There’s a big discussion at Panda’s Thumb about whether the National Center for Science Education (NCSE), the premier organization in combating creationism in science education, is following the correct course in refusing to go on the offensive against religion, given the alleged incompatibilities between science — especially evolution — and religion.
We posted our own position as a comment at Panda’s Thumb, but it didn’t make a dent in their conversation. As often happens, we’ll have to go it alone. This is, perhaps, a bit self-indulgent, but we think these are things that should be said.
We have no idea whether NCSE is following some kind of wishy-washy accommodationist course. If they are, we never noticed it. We often link to NCSE’s information about the alleged incompatibility between evolution and religion. For example, The Clergy Letter Project, and Statements from Religious Organizations, a list of denominations that accept (or at least don’t dispute) evolution. We do this, not because we’re being accommodationist, but to show that the alleged controversy is a dispute among denominations, and the debate is theirs, not ours.
Interestingly, the Caldwell case was filed by a creationist against the University of California at Berkeley because UC’s educational website, Understanding Evolution, had a link to NCSE’s Statements from Religious Organizations. Now some on the evolution side are objecting to NCSE’s information too. Life is strange.
Right from the beginning of our humble blog, we took the position that we would neither promote nor oppose either religion or atheism. We treat them both as irrelevant to science. We certainly make sport of creationism, but that’s because it’s pseudo-science, which isn’t unique to any religion or denomination. Nor is it essential to any of them, except the Raelians. There are those who insist that creationism is vital to their faith, but we won’t debate them about theological issues. Rather, we leave that to their co-religionists who don’t share their opinion.
Regarding the alleged incompatibility between science and religion, we generally ignore it — except for historical episodes like the Galileo affair. What we focus on here is that scientists must be free to pursue their work and to teach their subjects without political or ecclesiastical censorship. This is vital, and for that reason, one must always oppose trends toward theocracy. The flip side is that religion should be free of interference from science, but that’s always been the case so it’s a non-issue.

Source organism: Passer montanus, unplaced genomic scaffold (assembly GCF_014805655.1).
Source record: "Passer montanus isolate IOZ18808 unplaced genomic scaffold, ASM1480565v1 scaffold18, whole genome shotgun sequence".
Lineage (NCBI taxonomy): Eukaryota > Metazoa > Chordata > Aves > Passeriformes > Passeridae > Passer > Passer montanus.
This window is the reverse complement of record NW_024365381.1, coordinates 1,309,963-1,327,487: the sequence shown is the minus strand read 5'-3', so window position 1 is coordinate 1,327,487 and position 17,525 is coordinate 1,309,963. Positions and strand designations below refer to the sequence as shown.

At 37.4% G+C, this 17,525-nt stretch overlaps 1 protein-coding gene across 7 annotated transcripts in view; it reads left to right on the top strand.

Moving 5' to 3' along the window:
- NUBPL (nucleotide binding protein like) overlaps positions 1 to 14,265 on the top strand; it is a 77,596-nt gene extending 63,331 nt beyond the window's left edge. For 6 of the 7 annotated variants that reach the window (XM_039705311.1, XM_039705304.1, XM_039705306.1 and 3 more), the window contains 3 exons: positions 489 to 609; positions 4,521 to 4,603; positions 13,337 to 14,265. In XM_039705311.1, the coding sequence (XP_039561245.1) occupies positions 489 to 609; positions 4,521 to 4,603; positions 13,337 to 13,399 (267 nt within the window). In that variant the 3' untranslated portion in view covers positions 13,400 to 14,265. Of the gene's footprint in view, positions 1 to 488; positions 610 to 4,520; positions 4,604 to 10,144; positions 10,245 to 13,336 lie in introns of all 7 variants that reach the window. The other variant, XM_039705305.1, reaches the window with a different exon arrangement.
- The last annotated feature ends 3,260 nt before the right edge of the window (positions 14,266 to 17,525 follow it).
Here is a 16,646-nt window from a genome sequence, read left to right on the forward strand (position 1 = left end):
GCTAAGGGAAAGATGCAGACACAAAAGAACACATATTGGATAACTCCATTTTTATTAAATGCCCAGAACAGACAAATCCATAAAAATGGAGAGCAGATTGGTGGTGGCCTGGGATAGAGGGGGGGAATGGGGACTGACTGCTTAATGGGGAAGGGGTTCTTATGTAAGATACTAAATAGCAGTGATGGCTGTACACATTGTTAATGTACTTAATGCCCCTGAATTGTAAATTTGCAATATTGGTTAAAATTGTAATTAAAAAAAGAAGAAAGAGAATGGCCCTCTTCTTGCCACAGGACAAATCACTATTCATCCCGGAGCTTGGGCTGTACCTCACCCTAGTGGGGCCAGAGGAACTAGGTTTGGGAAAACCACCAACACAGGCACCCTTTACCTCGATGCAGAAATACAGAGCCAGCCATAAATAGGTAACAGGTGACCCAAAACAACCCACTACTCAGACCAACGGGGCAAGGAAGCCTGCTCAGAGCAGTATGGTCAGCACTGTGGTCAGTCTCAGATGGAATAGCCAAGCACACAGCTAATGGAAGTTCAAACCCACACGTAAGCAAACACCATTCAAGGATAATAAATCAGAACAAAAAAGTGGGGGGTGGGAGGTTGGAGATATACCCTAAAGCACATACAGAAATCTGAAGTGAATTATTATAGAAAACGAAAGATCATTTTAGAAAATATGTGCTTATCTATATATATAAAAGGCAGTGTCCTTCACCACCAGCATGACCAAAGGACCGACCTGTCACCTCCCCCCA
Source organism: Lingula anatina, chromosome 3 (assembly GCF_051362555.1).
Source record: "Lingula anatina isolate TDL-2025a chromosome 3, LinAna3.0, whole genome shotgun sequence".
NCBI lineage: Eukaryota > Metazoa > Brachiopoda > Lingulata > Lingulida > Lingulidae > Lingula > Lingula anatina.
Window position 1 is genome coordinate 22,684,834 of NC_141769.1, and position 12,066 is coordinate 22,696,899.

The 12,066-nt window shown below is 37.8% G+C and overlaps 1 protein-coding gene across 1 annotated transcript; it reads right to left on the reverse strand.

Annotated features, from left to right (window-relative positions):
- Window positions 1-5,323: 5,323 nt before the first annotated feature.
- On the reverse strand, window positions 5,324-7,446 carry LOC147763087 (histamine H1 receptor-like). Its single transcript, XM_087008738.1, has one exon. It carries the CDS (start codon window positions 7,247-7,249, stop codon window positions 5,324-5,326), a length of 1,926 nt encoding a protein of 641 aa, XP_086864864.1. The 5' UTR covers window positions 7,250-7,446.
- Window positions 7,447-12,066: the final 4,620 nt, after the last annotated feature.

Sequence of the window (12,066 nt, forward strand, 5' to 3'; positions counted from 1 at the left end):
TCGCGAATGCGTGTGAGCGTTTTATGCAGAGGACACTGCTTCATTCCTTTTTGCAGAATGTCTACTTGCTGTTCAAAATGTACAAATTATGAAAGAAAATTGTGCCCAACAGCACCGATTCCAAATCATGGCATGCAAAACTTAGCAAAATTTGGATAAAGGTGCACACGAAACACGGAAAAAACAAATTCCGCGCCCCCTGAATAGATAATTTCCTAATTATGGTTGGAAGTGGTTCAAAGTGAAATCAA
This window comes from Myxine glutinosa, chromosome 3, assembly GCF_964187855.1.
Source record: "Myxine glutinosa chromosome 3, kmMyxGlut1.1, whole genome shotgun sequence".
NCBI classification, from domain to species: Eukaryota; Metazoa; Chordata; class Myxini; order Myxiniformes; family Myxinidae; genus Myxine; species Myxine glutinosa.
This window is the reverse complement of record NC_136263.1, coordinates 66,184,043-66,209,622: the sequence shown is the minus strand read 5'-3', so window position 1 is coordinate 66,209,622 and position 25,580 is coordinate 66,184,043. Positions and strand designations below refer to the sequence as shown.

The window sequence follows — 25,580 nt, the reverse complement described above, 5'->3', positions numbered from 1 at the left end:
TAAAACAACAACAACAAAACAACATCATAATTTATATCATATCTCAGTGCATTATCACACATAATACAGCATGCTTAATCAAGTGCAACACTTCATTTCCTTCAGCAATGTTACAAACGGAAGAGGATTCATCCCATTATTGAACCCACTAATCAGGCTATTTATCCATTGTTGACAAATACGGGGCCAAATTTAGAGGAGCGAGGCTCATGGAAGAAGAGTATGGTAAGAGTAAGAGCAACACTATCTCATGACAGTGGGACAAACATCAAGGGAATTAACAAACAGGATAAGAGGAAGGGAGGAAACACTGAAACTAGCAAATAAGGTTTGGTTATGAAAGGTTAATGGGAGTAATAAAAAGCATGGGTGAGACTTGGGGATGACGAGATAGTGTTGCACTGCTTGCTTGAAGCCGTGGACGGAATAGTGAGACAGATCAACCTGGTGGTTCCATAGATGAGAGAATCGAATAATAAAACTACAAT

As to the existence of actual science-religion incompatibilities, we can never say that evolution is consistent with everyone’s understanding of his own religion, but this shouldn’t be necessary. For example, virtually all religions, even the most stridently creationist of them, have finally — after ferocious opposition — accommodated their faith to the solar system. If they can do that, then it’s possible to interpret any scriptural passage so that it doesn’t conflict with science. We regard that as ideal, but we’re indifferent as to whether people choose to do this.
Some churches actually enjoy the fantasy that they’re under assault by an evil scientific opponent. If that’s their pleasure, we should leave them to play that game without our participation. Some day they may tire of imaginary martyrdom.
Our preference is to let those denominations that reject evolution battle it out with others who disagree. Creationism is, and should remain, a denominational squabble, utterly inappropriate in science discussions.
The only time when such issues could impact science would be if we were living in or threatened with a theocracy. This isn’t by any means a theocracy — despite the ignorance of several legislators and school board members — so except for dealing with occasional outbreaks of official idiocy, the whole problem of “incompatibilities” is unimportant. At least it seems so to us.
But we are not lounging around in an ivory tower, isolated from the controversy. Everyone can – and should – insist on the freedom to pursue science separate and apart from his or anyone’s beliefs about religion. And vice versa, of course.
Those who would deny anyone such freedom are a serious problem; but the problem for science is one of of political freedom, not religious faith. (Note: we are, as you know, speaking of genuine freedom, not the misleadingly-named “academic freedom” promoted by creationists to force their religious views into science classes.)
When such conflicts arise — and we report on them daily — our position is that by insisting on freedom we can avoid all the tiresome debates about incompatibilities between science and religion. At least that’s how we handle it.
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